Autofocus cameras have been around since 1977, so why would a manufacturer still be making manual-focus lenses? Indeed, without the split-screen and microprism aids of yesteryear’s viewfinders, it can be tricky to nail manual focusing in modern DSLRs. But when it comes down to it, the Zeiss Milvus range of prime lenses does give a hands-on, feel-good-factor to photography, and the Zeiss Milvus 50mm f/1.4 ZE is no exception.
There are 11 lenses in the Milvus line-up, from an ultra-wide-angle 15mm f/2.8 to a 100mm f/2 macro lens. The 50mm f/1.4 lies at the centre of the range and is typical in that it has a well engineered metal barrel and a full set of weather-seals. It’s a fabulously crafted lens that should last a lifetime. The real delight is in the optical quality, based on Zeiss’s legendary Distagon design principles, premium glass and T* anti-reflective coatings.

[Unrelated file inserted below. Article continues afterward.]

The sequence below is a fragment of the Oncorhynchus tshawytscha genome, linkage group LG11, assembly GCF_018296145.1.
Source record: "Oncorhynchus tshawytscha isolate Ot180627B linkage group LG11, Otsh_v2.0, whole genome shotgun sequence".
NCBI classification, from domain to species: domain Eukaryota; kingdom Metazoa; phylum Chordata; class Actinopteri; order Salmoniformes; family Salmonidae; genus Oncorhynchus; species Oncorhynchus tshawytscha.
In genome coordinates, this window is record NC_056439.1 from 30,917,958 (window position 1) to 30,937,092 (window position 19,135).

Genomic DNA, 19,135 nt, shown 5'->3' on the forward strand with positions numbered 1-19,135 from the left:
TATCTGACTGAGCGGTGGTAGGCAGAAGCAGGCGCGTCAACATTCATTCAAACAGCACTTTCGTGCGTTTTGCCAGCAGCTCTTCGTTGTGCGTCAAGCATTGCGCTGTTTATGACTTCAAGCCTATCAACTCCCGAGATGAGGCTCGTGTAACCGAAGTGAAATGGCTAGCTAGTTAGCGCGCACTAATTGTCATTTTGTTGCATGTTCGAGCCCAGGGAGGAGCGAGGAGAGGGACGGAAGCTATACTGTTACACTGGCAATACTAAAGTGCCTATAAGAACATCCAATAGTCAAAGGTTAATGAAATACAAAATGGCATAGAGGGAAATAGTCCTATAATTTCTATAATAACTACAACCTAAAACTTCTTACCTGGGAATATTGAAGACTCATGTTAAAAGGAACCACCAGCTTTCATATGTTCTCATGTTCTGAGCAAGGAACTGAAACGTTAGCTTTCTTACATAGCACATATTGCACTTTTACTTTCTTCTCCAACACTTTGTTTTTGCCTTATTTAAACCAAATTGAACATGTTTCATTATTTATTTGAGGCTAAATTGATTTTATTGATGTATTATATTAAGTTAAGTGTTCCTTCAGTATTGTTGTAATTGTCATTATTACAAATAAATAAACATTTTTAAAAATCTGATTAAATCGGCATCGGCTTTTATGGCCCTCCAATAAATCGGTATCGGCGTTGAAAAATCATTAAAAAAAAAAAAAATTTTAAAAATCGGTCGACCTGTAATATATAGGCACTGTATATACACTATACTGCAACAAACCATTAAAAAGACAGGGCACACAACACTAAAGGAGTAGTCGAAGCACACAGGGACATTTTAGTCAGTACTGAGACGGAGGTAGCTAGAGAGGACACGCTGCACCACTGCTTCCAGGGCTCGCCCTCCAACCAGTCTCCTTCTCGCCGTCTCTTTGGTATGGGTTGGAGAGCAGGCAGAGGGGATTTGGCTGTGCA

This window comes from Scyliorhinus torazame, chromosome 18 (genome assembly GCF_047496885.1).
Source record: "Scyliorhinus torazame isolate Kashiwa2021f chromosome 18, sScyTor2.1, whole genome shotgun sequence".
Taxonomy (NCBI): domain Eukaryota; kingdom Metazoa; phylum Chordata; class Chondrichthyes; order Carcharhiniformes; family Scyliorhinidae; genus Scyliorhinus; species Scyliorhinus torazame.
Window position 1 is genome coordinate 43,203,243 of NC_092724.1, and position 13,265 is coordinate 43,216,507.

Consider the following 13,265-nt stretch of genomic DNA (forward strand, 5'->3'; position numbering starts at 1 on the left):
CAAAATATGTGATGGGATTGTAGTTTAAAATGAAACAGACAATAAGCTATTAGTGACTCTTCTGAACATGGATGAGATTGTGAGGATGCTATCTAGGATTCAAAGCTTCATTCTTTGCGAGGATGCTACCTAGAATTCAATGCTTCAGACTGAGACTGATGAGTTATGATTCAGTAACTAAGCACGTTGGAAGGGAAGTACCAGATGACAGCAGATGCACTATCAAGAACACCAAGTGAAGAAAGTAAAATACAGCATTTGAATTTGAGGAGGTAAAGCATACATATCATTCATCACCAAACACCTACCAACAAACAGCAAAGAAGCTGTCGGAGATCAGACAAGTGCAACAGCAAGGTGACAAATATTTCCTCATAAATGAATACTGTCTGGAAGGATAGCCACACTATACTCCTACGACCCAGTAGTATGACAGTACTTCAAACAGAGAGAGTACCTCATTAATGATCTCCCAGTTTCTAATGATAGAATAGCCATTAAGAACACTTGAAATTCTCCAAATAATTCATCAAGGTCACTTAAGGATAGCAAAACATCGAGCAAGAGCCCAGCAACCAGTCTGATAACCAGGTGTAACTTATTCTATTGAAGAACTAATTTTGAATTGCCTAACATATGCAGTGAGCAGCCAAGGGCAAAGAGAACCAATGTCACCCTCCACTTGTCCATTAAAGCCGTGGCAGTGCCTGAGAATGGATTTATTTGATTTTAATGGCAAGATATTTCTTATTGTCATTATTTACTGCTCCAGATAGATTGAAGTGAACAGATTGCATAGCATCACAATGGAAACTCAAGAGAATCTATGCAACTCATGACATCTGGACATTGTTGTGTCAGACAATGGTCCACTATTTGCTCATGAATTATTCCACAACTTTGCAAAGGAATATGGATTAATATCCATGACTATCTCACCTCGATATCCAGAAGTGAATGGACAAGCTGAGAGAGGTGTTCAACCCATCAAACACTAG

The long rotational travel of the focus ring enables ace focusing precision, and the super-smooth fluidity of its movement makes manual focusing a genuine joy. For reassurance, built-in electronics enable the viewfinder’s focus confirmation lamp to be activated, and manual focusing also works a treat in magnified live view mode.
Living up to its reputation and price tag, the Milvus delivers gorgeous image quality. When shooting wide-open, it combines superb sharpness and contrast with beautiful bokeh, and maintains a lovely smoothness to defocused areas when stopping down a little. It’s a top performer, if you can live without autofocus and with the rather large price tag.
A comfy rubber grip on the focus ring makes the barrel of the lens a pleasure to handle, while on the inside, pitch-black lacquer is applied to the edges of all lens elements to avoid stray reflections. The Distagon principles on which the design is based date back to 1952 – this is a lens with real history, reflected in the quality of images it produces.
The best Canon telephoto lenses